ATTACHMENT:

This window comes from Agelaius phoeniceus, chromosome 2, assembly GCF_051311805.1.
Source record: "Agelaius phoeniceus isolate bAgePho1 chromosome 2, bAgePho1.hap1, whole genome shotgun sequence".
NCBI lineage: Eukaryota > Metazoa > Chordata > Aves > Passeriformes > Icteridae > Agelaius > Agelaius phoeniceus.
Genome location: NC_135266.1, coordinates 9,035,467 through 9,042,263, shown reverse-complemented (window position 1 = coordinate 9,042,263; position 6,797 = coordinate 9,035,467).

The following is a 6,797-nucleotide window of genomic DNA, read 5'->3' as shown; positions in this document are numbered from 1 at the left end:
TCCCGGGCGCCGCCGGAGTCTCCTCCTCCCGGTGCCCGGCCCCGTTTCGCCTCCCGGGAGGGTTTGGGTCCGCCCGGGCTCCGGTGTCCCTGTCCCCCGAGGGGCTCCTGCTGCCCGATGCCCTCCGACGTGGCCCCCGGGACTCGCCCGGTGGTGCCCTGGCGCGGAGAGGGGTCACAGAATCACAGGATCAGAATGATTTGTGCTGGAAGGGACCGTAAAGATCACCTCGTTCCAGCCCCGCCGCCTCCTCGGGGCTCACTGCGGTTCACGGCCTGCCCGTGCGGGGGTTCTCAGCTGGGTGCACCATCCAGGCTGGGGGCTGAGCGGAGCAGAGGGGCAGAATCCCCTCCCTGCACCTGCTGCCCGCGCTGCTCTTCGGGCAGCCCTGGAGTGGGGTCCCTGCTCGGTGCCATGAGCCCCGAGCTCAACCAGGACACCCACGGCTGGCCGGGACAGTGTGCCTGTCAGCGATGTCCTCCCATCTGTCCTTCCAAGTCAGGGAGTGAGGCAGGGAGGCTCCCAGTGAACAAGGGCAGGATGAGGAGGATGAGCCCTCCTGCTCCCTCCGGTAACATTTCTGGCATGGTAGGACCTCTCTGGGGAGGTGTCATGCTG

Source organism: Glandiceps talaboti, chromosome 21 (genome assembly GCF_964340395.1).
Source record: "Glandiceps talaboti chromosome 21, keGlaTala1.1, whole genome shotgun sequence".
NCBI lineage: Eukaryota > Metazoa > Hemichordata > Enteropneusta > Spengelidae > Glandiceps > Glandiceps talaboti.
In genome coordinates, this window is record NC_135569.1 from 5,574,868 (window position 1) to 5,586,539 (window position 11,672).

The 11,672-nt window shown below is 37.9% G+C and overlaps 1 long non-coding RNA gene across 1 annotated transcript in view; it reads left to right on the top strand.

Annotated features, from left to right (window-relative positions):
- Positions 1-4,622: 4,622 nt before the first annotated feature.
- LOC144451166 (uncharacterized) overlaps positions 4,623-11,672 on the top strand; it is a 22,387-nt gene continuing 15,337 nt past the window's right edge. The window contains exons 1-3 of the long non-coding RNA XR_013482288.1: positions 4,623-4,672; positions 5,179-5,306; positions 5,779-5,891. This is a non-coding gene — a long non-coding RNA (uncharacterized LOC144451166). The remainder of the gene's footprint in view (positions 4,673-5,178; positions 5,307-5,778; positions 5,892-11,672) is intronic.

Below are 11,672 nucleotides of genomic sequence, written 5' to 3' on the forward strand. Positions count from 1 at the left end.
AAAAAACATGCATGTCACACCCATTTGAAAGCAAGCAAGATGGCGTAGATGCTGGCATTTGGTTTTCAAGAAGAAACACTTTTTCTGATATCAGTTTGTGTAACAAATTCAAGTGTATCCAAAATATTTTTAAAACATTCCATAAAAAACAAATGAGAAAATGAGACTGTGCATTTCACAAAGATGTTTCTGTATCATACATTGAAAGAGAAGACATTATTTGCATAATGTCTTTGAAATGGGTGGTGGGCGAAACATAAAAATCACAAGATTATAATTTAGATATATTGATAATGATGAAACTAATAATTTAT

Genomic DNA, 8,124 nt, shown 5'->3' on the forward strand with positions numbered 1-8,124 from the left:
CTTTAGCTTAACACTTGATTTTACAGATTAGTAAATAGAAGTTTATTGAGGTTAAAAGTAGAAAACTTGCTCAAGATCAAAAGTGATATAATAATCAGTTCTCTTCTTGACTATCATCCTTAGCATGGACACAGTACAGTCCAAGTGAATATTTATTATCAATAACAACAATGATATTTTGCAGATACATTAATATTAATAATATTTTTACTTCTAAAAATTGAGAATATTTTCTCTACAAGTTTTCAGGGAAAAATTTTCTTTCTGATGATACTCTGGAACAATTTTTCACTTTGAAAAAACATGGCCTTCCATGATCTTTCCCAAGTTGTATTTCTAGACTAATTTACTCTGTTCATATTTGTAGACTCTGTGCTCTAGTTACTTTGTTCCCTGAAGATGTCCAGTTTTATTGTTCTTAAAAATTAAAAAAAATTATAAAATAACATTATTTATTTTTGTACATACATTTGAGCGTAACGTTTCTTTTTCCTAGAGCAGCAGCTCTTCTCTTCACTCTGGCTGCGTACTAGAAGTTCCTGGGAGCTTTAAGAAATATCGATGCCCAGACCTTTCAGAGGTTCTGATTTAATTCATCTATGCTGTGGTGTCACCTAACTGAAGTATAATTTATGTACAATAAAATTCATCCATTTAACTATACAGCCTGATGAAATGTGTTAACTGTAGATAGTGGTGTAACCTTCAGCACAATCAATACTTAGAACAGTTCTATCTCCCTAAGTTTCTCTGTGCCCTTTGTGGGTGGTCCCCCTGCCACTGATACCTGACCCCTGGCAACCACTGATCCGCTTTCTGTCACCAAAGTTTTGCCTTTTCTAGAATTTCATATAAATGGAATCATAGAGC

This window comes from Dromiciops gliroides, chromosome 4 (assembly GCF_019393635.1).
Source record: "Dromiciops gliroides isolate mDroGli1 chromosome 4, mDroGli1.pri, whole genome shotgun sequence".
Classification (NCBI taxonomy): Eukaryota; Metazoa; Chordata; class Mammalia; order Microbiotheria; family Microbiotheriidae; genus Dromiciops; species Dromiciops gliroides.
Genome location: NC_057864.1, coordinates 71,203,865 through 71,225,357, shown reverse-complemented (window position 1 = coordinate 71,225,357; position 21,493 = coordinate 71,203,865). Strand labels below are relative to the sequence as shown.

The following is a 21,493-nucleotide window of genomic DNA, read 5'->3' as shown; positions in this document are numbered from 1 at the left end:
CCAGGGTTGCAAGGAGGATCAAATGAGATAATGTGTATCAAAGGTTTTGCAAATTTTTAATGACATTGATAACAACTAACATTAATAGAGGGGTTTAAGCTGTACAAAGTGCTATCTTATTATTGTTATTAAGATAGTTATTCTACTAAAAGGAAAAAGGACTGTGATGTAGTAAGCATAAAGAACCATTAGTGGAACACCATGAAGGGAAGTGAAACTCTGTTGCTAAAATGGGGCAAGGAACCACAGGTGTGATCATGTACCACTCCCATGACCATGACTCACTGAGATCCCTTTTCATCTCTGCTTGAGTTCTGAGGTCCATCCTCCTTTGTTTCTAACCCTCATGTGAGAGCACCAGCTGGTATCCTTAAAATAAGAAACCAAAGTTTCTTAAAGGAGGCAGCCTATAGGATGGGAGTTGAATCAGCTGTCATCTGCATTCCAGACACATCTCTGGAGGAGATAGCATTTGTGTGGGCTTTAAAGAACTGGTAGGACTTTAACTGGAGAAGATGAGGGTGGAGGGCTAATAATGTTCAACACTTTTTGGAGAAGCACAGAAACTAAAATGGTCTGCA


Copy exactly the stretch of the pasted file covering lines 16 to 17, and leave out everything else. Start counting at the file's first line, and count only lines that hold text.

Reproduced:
AAAAAACATGCATGTCACACCCATTTGAAAGCAAGCAAGATGGCGTAGATGCTGGCATTTGGTTTTCAAGAAGAAACACTTTTTCTGATATCAGTTTGTGTAACAAATTCAAGTGTATCCAAAATATTTTTAAAACATTCCATAAAAAACAAATGAGAAAATGAGACTGTGCATTTCACAAAGATGTTTCTGTATCATACATTGAAAGAGAAGACATTATTTGCATAATGTCTTTGAAATGGGTGGTGGGCGAAACATAAAAATCACAAGATTATAATTTAGATATATTGATAATGATGAAACTAATAATTTAT

Genomic DNA, 8,124 nt, shown 5'->3' on the forward strand with positions numbered 1-8,124 from the left: